first_imgDiamonds are known for many things: hardness, luster, and their reputation for being a “girl’s best friend.” But the gems have important scientific uses, too. New research suggests that a certain type of artificial diamond can be used as a nanoscale temperature probe with unmatched precision over time and space.“I think this work is a real advance,” says materials scientist Daniel Jaque of the Autonomous University of Madrid, who was not involved in the study. “It’s a good paper on a hot topic.”The tiny diamond probes can measure temperatures ranging from 120 K to 900 K (–153°C to 627°C)—as cold as the poles of Mars and almost 200° hotter than the surface of Venus. They can also detect temperature changes across distances as small as 5 μm (roughly the size of a sperm cell’s head) and on timescales as short as 800 picoseconds (0.0000000008 seconds). Scientists discovered the properties of the probes—reported in the current issue of Applied Physics Letters—when they set out to investigate a unique defect in diamonds grown using nickel precursors. The technique incorporates some nickel atoms into the diamond’s crystal structure, forming what is called an “S3 defect center.” Like many other diamond defects, the S3 center emits a glow when struck by a pulse of laser light. Scientists can then use the lifetime of the resulting luminescence to calculate the temperature of the probe: As the temperature drops, the diamond glows for longer periods of time.  Sign up for our daily newsletterGet more great content like this delivered right to you!Country *AfghanistanAland IslandsAlbaniaAlgeriaAndorraAngolaAnguillaAntarcticaAntigua and BarbudaArgentinaArmeniaArubaAustraliaAustriaAzerbaijanBahamasBahrainBangladeshBarbadosBelarusBelgiumBelizeBeninBermudaBhutanBolivia, Plurinational State ofBonaire, Sint Eustatius and SabaBosnia and HerzegovinaBotswanaBouvet IslandBrazilBritish Indian Ocean TerritoryBrunei DarussalamBulgariaBurkina FasoBurundiCambodiaCameroonCanadaCape VerdeCayman IslandsCentral African RepublicChadChileChinaChristmas IslandCocos (Keeling) IslandsColombiaComorosCongoCongo, The Democratic Republic of theCook IslandsCosta RicaCote D’IvoireCroatiaCubaCuraçaoCyprusCzech RepublicDenmarkDjiboutiDominicaDominican RepublicEcuadorEgyptEl SalvadorEquatorial GuineaEritreaEstoniaEthiopiaFalkland Islands (Malvinas)Faroe IslandsFijiFinlandFranceFrench GuianaFrench PolynesiaFrench Southern TerritoriesGabonGambiaGeorgiaGermanyGhanaGibraltarGreeceGreenlandGrenadaGuadeloupeGuatemalaGuernseyGuineaGuinea-BissauGuyanaHaitiHeard Island and Mcdonald IslandsHoly See (Vatican City State)HondurasHong KongHungaryIcelandIndiaIndonesiaIran, Islamic Republic ofIraqIrelandIsle of ManIsraelItalyJamaicaJapanJerseyJordanKazakhstanKenyaKiribatiKorea, Democratic People’s Republic ofKorea, Republic ofKuwaitKyrgyzstanLao People’s Democratic RepublicLatviaLebanonLesothoLiberiaLibyan Arab JamahiriyaLiechtensteinLithuaniaLuxembourgMacaoMacedonia, The Former Yugoslav Republic ofMadagascarMalawiMalaysiaMaldivesMaliMaltaMartiniqueMauritaniaMauritiusMayotteMexicoMoldova, Republic ofMonacoMongoliaMontenegroMontserratMoroccoMozambiqueMyanmarNamibiaNauruNepalNetherlandsNew CaledoniaNew ZealandNicaraguaNigerNigeriaNiueNorfolk IslandNorwayOmanPakistanPalestinianPanamaPapua New GuineaParaguayPeruPhilippinesPitcairnPolandPortugalQatarReunionRomaniaRussian FederationRWANDASaint Barthélemy Saint Helena, Ascension and Tristan da CunhaSaint Kitts and NevisSaint LuciaSaint Martin (French part)Saint Pierre and MiquelonSaint Vincent and the GrenadinesSamoaSan MarinoSao Tome and PrincipeSaudi ArabiaSenegalSerbiaSeychellesSierra LeoneSingaporeSint Maarten (Dutch part)SlovakiaSloveniaSolomon IslandsSomaliaSouth AfricaSouth Georgia and the South Sandwich IslandsSouth SudanSpainSri LankaSudanSurinameSvalbard and Jan MayenSwazilandSwedenSwitzerlandSyrian Arab RepublicTaiwanTajikistanTanzania, United Republic ofThailandTimor-LesteTogoTokelauTongaTrinidad and TobagoTunisiaTurkeyTurkmenistanTurks and Caicos IslandsTuvaluUgandaUkraineUnited Arab EmiratesUnited KingdomUnited StatesUruguayUzbekistanVanuatuVenezuela, Bolivarian Republic ofVietnamVirgin Islands, BritishWallis and FutunaWestern SaharaYemenZambiaZimbabweI also wish to receive emails from AAAS/Science and Science advertisers, including information on products, services and special offers which may include but are not limited to news, careers information & upcoming events.Required fields are included by an asterisk(*)Luminescent temperature probes aren’t a totally new idea, but what makes the S3 defect so appealing is that it combines speed and precision across a wide range of temperatures, says materials scientist Estelle Homeyer of the University of Lyon in France and lead author of the paper. Her co-author, spectroscopist Christophe Dujardin of the University of Lyon, adds: “There are many kinds of impurities in diamond, and this particular defect was the most interesting. It’s more universal. You combine all the purposes in one probe.”The superior versatility of the S3 defect comes from its electronic structure, which can be excited at two different energy levels. This produces luminescence at two separate wavelengths that have lifetimes ranging from 277 millionths of a second to about 100 billionths of a second. This difference makes the nickel-doped diamond luminescence extremely sensitive to fluctuations in temperature.Researchers say the diamond probes could be used for a wide range of applications, but Jaque suspects they’ll be most useful for observing the nanoscopic world, in particular the minute temperature fluctuations in living cells. But this might be limited to thin layers of cells in laboratory settings, since the visible light emitted by the diamond probes—a faint green glow—does not penetrate whole human tissue very well. “Only infrared light can penetrate into your body. You cannot do that by using visible light,” Jaque says. Still, a micron-scale look at the thermodynamics of human cells with picosecond time resolution would be a tremendous tool for scientists.The probes could have applications for material sciences, too, says co-author Gilles Ledoux of the University of Lyon, especially in measuring the friction between two materials at very small scales—an area of study currently not very well understood. But the team points out that the probes are still in their infancy. For starters, scientists don’t know precisely how to make the S3 defect centers. Current techniques rely on growing diamonds with a nickel precursor and hoping the defects show up. “We do not know how to prepare it. We just collect it from many diamonds, [and] some of them have this effect. It’s a long path,” Dujardin says. Now, the technique gives a temperature reading accurate to 2, but a more refined approach might allow researchers to standardize the size of diamond particles and the number of defects to increase precision even further.last_img read more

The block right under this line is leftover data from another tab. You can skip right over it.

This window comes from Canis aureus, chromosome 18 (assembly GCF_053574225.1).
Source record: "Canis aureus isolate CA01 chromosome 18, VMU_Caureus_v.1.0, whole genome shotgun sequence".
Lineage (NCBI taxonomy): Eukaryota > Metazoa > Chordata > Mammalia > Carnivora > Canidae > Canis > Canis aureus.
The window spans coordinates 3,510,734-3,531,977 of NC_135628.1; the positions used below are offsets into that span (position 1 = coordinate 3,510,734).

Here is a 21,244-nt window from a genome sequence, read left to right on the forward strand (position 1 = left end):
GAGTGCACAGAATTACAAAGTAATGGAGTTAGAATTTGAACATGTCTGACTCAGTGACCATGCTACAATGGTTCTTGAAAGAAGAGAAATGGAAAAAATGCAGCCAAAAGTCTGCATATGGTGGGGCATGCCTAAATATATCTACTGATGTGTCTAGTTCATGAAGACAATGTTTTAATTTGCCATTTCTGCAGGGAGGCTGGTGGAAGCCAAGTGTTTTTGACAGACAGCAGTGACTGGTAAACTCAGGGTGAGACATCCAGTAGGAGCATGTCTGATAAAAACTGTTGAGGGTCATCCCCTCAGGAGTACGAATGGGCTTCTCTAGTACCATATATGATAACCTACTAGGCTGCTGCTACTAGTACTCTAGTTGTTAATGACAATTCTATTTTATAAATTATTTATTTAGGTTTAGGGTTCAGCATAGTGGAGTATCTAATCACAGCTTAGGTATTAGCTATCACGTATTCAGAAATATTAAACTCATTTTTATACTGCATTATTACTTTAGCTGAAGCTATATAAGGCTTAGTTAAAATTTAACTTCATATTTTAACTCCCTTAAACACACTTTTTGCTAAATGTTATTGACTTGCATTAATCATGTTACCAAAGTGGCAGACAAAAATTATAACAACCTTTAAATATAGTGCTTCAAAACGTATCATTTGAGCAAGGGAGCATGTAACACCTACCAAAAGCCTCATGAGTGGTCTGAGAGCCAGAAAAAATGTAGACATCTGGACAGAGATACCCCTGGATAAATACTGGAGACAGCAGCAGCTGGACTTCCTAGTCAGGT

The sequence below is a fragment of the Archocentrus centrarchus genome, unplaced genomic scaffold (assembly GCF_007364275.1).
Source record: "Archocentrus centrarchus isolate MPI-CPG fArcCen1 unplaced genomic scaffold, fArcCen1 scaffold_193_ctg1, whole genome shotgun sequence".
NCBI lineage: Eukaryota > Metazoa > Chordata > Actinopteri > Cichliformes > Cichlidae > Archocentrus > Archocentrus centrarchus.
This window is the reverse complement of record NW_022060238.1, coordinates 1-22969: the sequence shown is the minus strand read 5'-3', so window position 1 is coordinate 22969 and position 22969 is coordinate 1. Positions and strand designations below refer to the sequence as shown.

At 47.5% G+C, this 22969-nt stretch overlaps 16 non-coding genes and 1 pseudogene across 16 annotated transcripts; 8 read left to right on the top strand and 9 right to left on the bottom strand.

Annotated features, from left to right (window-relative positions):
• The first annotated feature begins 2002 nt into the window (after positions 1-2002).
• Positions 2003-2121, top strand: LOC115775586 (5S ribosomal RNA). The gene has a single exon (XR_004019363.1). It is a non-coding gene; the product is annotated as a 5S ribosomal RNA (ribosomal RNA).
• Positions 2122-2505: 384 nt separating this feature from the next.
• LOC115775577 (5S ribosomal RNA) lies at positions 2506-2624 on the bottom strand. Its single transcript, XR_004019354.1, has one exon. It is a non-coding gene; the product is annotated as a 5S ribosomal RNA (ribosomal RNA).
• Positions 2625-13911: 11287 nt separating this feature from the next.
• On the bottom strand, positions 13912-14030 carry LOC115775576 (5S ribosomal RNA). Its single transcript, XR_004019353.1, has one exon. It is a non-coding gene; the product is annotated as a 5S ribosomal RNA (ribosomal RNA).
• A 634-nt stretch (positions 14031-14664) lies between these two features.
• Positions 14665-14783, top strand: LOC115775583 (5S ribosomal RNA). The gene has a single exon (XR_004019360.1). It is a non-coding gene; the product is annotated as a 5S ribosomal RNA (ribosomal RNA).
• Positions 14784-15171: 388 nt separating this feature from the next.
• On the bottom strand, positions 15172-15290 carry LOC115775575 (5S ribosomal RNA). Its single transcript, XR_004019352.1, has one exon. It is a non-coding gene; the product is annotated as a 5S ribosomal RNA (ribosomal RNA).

first_imgEngineer Jill Hruby was named director of the Sandia National Laboratories on Monday, becoming the first woman to head one of three U.S. government labs charged with developing and maintaining the country’s nuclear arsenal.The 32-year veteran of the Albuquerque, New Mexico–based labs has overseen a wide range of research there, including studies focused on nuclear weapons, solar power, and machines that build miniscule electrical components the width of a human hair.Hruby’s promotion is a significant milestone in a system historically dominated by men, says Hugh Gusterson, an anthropologist at the Institute for Advanced Study in Princeton, New Jersey, who has spent years examining the culture of the weapons labs: Sandia, the Los Alamos National Laboratory in New Mexico, and the Lawrence Livermore National Laboratory in California. At the labs, the fields of physics and engineering intersect with the world of weapons development—all traditionally male-dominated realms. “To have a female director is a major development,” Gusterson says.Sign up for our daily newsletterGet more great content like this delivered right to you!Country *AfghanistanAland IslandsAlbaniaAlgeriaAndorraAngolaAnguillaAntarcticaAntigua and BarbudaArgentinaArmeniaArubaAustraliaAustriaAzerbaijanBahamasBahrainBangladeshBarbadosBelarusBelgiumBelizeBeninBermudaBhutanBolivia, Plurinational State ofBonaire, Sint Eustatius and SabaBosnia and HerzegovinaBotswanaBouvet IslandBrazilBritish Indian Ocean TerritoryBrunei DarussalamBulgariaBurkina FasoBurundiCambodiaCameroonCanadaCape VerdeCayman IslandsCentral African RepublicChadChileChinaChristmas IslandCocos (Keeling) IslandsColombiaComorosCongoCongo, The Democratic Republic of theCook IslandsCosta RicaCote D’IvoireCroatiaCubaCuraçaoCyprusCzech RepublicDenmarkDjiboutiDominicaDominican RepublicEcuadorEgyptEl SalvadorEquatorial GuineaEritreaEstoniaEthiopiaFalkland Islands (Malvinas)Faroe IslandsFijiFinlandFranceFrench GuianaFrench PolynesiaFrench Southern TerritoriesGabonGambiaGeorgiaGermanyGhanaGibraltarGreeceGreenlandGrenadaGuadeloupeGuatemalaGuernseyGuineaGuinea-BissauGuyanaHaitiHeard Island and Mcdonald IslandsHoly See (Vatican City State)HondurasHong KongHungaryIcelandIndiaIndonesiaIran, Islamic Republic ofIraqIrelandIsle of ManIsraelItalyJamaicaJapanJerseyJordanKazakhstanKenyaKiribatiKorea, Democratic People’s Republic ofKorea, Republic ofKuwaitKyrgyzstanLao People’s Democratic RepublicLatviaLebanonLesothoLiberiaLibyan Arab JamahiriyaLiechtensteinLithuaniaLuxembourgMacaoMacedonia, The Former Yugoslav Republic ofMadagascarMalawiMalaysiaMaldivesMaliMaltaMartiniqueMauritaniaMauritiusMayotteMexicoMoldova, Republic ofMonacoMongoliaMontenegroMontserratMoroccoMozambiqueMyanmarNamibiaNauruNepalNetherlandsNew CaledoniaNew ZealandNicaraguaNigerNigeriaNiueNorfolk IslandNorwayOmanPakistanPalestinianPanamaPapua New GuineaParaguayPeruPhilippinesPitcairnPolandPortugalQatarReunionRomaniaRussian FederationRWANDASaint Barthélemy Saint Helena, Ascension and Tristan da CunhaSaint Kitts and NevisSaint LuciaSaint Martin (French part)Saint Pierre and MiquelonSaint Vincent and the GrenadinesSamoaSan MarinoSao Tome and PrincipeSaudi ArabiaSenegalSerbiaSeychellesSierra LeoneSingaporeSint Maarten (Dutch part)SlovakiaSloveniaSolomon IslandsSomaliaSouth AfricaSouth Georgia and the South Sandwich IslandsSouth SudanSpainSri LankaSudanSurinameSvalbard and Jan MayenSwazilandSwedenSwitzerlandSyrian Arab RepublicTaiwanTajikistanTanzania, United Republic ofThailandTimor-LesteTogoTokelauTongaTrinidad and TobagoTunisiaTurkeyTurkmenistanTurks and Caicos IslandsTuvaluUgandaUkraineUnited Arab EmiratesUnited KingdomUnited StatesUruguayUzbekistanVanuatuVenezuela, Bolivarian Republic ofVietnamVirgin Islands, BritishWallis and FutunaWestern SaharaYemenZambiaZimbabweI also wish to receive emails from AAAS/Science and Science advertisers, including information on products, services and special offers which may include but are not limited to news, careers information & upcoming events.Required fields are included by an asterisk(*)Although Hruby acknowledged this first in a statement released by Sandia, she also emphasized the importance of the mission of the National Nuclear Security Administration (NNSA), the Department of Energy (DOE) agency that runs the weapons labs. “I’m proud to be the first woman to lead an NNSA laboratory, but mostly I’m proud to represent the people and work of this great lab,” she said.Hruby will replace Paul Hommert, who is retiring from the post he held since 2010. She will be Sandia’s 14th director.Hruby takes over at a time when Sandia enjoys a relatively stable position, observers say. It has avoided public missteps that have dogged its sibling labs. That includes delays and cost overruns at Livermore’s National Ignition Facility, which was built for nuclear fusion research. Los Alamos, meanwhile, has suffered from embarrassing security lapses and a 2014 radiation leak at a nuclear waste storage facility stemming from barrels originating from the lab.Sandia’s workforce and budget have grown, as it takes a lead in the push to modernize the nation’s nuclear weapons. Today it has 10,800 workers and a $2.6 billion operating budget, compared with 6300 Livermore employees and 10,200 at Los Alamos. It has also proven adept at diversifying into other realms of research, with a significant slice of its budget (roughly a third in 2011 according to a Union of Concerned Scientists report) coming from work for other government agencies or private industry.“It gets high marks relative to Livermore and Los Alamos in its annual assessment by DOE. It’s widely considered to be the best of the three in terms of management,” says Greg Mello, executive director of the Los Alamos Study Group, an Albuquerque-based nonprofit that promotes nuclear disarmament.Still, Sandia has a lower profile than its more prestigious counterparts. Whereas Los Alamos and Livermore are home to physicists wrestling with knotty nuclear puzzles, Sandia is dominated by engineers designing the accompanying hardware, such as missile guidance systems.Hruby comes to her job with decades of work as an engineer and manager. She has also spent little time in the public spotlight. Neither Gusterson nor Mello were familiar with her work, and few news articles mentioned her before Monday’s announcement.But her track record drew praise from officials at Lockheed Martin, the defense industry giant whose subsidiary runs the Sandia labs through a contract with DOE.“The board looked at a number of outstanding candidates,” said Rick Ambrose, chairman of the board of directors for Sandia Corp., the Lockheed subsidiary. “We saw right away that Jill has the right combination of technical expertise and strategic vision to lead Sandia into the future.Before the promotion, which takes effect 17 July, Hruby was a vice president at Sandia overseeing work in “nuclear, biological and chemical security; homeland security; counterterrorism; and energy security,” according to Lockheed.Hruby got her start at the lab’s California branch in 1983, shortly after she earned a master’s degree in mechanical engineering from the University of California, Berkeley. Since then, her research has covered fields including solar energy, nuclear weapon components, nanoscience, hydrogen storage, and microfluidics, according to Lockheed. She moved from California to the main New Mexico site in 2010. She currently sits on the National Academy of Sciences’ Board on Chemical Sciences and Technology.Hruby has mentioned her unusual position as a woman in national lab management. In a 2013 issue of the Profiles in Diversity Journal, she was named to a list of “Company and Executive Women Worth Watching.” In an accompanying essay, Hruby wrote that for most of her career “I willingly expressed my opinions, but not my feelings. My behavior was driven by being different, since I was usually the only woman in my work group at my level, and did not want to accentuate the differences. I did laundry, cooked, worried about daycare, kids and getting homework done—and I kept it to myself.”She noted that in recent years she learned that people wanted to know their leaders and she felt more comfortable talking about her experiences. “What is most important to me now is to create a work environment where all women and men can bring themselves more fully to work everyday,” she wrote.last_img read more